By: Protodeacon David Kennedy
Apart from clerical attire, which for deacons is generally the same as priests, there is one vestment, namely the sticharion. It is worn with the orarion and the epimanikia which properly speaking are insignia.
The sticharion is a tunic type garment that reaches to the ankles. The Western equivalent is the alb. The dalmatic is a vestment proper to the Bishop of Rome and gradually by extension to the deacons of Rome, and eventually to other bishops, abbots and deacons. It has never properly been the vesture of deacons in any of the liturgical rites of the Eastern Christian Churches. (I am not taking into account Uniate liturgical aberrations.)
Originally, the sticharion of the deacon was of linen and white in colour. Currently, most deacons’ sticharia are made of brocaded fabrics and are of the liturgical colour of the day or feast. They are cut amply with wide sleeves and an A-line body. Usually, the edges are trimmed with decorative galloon or banding. This same banding is used to make a yoke and a large embroidered cross is placed on the back of the vestment. The deacon kisses the cross before donning it.
Those in minor orders also wear the sticharion: namely readers, cantors, and subdeacons. (By custom altar servers who do much but not all of the subdeacon’s liturgical role also wear the sticharion but not clerical attire.) Priests and bishops likewise wear the sticharion. However, the sticharion of the priest or bishop is not cut so amply and is usually of a light silk or satin fabric rather than the heavy brocade fabric of the deacon’s and those in minor orders.
Thus, we can see plainly that the sticharion is the common vestment of all the orders.
(Photo: Nikita Tailor http://www.nikitatailor.net/ Here is the sticharion, the orarion on the left shoulder, and the epimanikia or cuffs seen below the sleeves.)
The orarion is worn over the left shoulder (currently fastened in place by a button). It is a narrow strip of fabric running from hem to shoulder to hem. Currently, it is decorated with seven crosses and the ends often are fringed. The Western equivalent has been commonly known as the stole from about the 9th century. The orarion is the insignia of the diaconal order in the East. Canons 22 and 23 of the Council of Laodikeia in the 4th century speak of it as proper to the diaconate. Possibly, its originates as a towel and as such is a typos of the service of Christ who girded with a towel washes and dries the feet of his disciples before his passion and death. (Isidore of Pelousion, PG 78:272C) This insignia, thus emphasizes the deacon’s role of service both in and outside of the liturgical assembly founded on a participation in Christ’s Paschal Mystery wherein Christ reveals Himself but as the Servant of the Father’s will. St. John Chrysostom sees the orarion of the deacon as a typos of the angelic wings, for as the deacon moves throughout the church the orarion flutters. (PG 59:520.17-27).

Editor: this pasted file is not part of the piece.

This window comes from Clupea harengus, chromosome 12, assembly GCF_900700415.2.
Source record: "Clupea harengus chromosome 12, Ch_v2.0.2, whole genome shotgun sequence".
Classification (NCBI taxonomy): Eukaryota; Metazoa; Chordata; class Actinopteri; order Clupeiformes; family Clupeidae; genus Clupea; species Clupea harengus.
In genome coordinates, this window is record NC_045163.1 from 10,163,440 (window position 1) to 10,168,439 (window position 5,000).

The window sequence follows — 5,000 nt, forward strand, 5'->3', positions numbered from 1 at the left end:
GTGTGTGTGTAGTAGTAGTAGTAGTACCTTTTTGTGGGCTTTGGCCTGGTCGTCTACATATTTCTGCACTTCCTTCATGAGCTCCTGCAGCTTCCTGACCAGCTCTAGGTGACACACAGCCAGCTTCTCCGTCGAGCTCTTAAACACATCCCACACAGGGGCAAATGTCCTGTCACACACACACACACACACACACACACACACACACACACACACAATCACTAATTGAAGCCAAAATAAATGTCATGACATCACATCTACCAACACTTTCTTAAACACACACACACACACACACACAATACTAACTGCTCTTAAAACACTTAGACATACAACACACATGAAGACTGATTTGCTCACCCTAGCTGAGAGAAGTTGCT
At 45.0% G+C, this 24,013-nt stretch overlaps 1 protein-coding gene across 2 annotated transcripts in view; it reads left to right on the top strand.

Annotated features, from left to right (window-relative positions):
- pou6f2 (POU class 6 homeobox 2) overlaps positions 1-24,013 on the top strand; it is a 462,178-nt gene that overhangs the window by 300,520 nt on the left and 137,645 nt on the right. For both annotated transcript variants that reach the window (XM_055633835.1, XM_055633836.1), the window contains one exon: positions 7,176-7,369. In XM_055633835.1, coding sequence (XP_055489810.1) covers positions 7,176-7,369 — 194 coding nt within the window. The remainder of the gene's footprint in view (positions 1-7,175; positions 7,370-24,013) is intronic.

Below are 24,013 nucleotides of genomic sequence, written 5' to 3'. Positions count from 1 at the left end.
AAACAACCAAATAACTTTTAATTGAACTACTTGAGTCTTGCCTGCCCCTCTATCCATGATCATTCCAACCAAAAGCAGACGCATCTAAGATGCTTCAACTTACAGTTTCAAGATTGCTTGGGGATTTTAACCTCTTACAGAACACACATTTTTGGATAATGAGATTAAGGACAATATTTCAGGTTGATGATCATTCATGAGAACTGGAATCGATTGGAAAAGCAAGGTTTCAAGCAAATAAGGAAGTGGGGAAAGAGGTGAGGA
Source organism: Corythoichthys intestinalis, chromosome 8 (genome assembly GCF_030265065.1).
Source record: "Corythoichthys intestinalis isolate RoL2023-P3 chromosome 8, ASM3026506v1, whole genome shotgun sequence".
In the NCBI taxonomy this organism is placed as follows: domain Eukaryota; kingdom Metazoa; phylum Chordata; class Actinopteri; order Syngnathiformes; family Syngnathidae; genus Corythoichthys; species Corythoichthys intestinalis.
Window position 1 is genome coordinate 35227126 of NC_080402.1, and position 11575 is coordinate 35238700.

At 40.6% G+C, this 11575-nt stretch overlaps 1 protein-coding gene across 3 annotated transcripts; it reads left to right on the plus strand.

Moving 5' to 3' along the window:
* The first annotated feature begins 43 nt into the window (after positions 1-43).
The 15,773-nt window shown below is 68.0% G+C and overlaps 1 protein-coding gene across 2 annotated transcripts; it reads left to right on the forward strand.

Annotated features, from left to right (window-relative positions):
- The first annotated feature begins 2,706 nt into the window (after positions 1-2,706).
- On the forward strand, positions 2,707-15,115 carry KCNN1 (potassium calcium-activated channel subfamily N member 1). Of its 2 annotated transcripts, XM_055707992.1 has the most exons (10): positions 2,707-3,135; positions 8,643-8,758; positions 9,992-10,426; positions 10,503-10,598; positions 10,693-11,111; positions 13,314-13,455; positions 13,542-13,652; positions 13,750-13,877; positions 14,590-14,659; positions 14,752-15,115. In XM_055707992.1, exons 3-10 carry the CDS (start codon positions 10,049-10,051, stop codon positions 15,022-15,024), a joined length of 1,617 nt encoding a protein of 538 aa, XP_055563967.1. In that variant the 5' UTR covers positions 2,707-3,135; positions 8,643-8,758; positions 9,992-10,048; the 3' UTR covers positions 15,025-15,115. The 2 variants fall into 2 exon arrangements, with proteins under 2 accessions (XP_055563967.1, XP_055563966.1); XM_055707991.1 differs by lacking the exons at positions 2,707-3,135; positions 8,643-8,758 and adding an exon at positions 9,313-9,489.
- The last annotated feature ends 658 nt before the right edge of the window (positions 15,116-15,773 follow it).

Sometime, following the 17th century archdeacons and protodeacons were given a second orarion to wear as an honorific. This double or extended orarion is also worn over the left shoulder as in the manner of the single orarion. However, the other two ends are fastened on the right side below the arm about hip level. In the last century the orarion of archdeacons and protodeacons has become quite wide and decorated with extensive embroidery. In some Churches of the Byzantine rite all deacons wear the extended orarion and the single orarion has been given up. Among the Ukrainian and Russian Orthodox, the double orarion is bestowed as an honor usually sometime before elevation to the rank of protodeacon.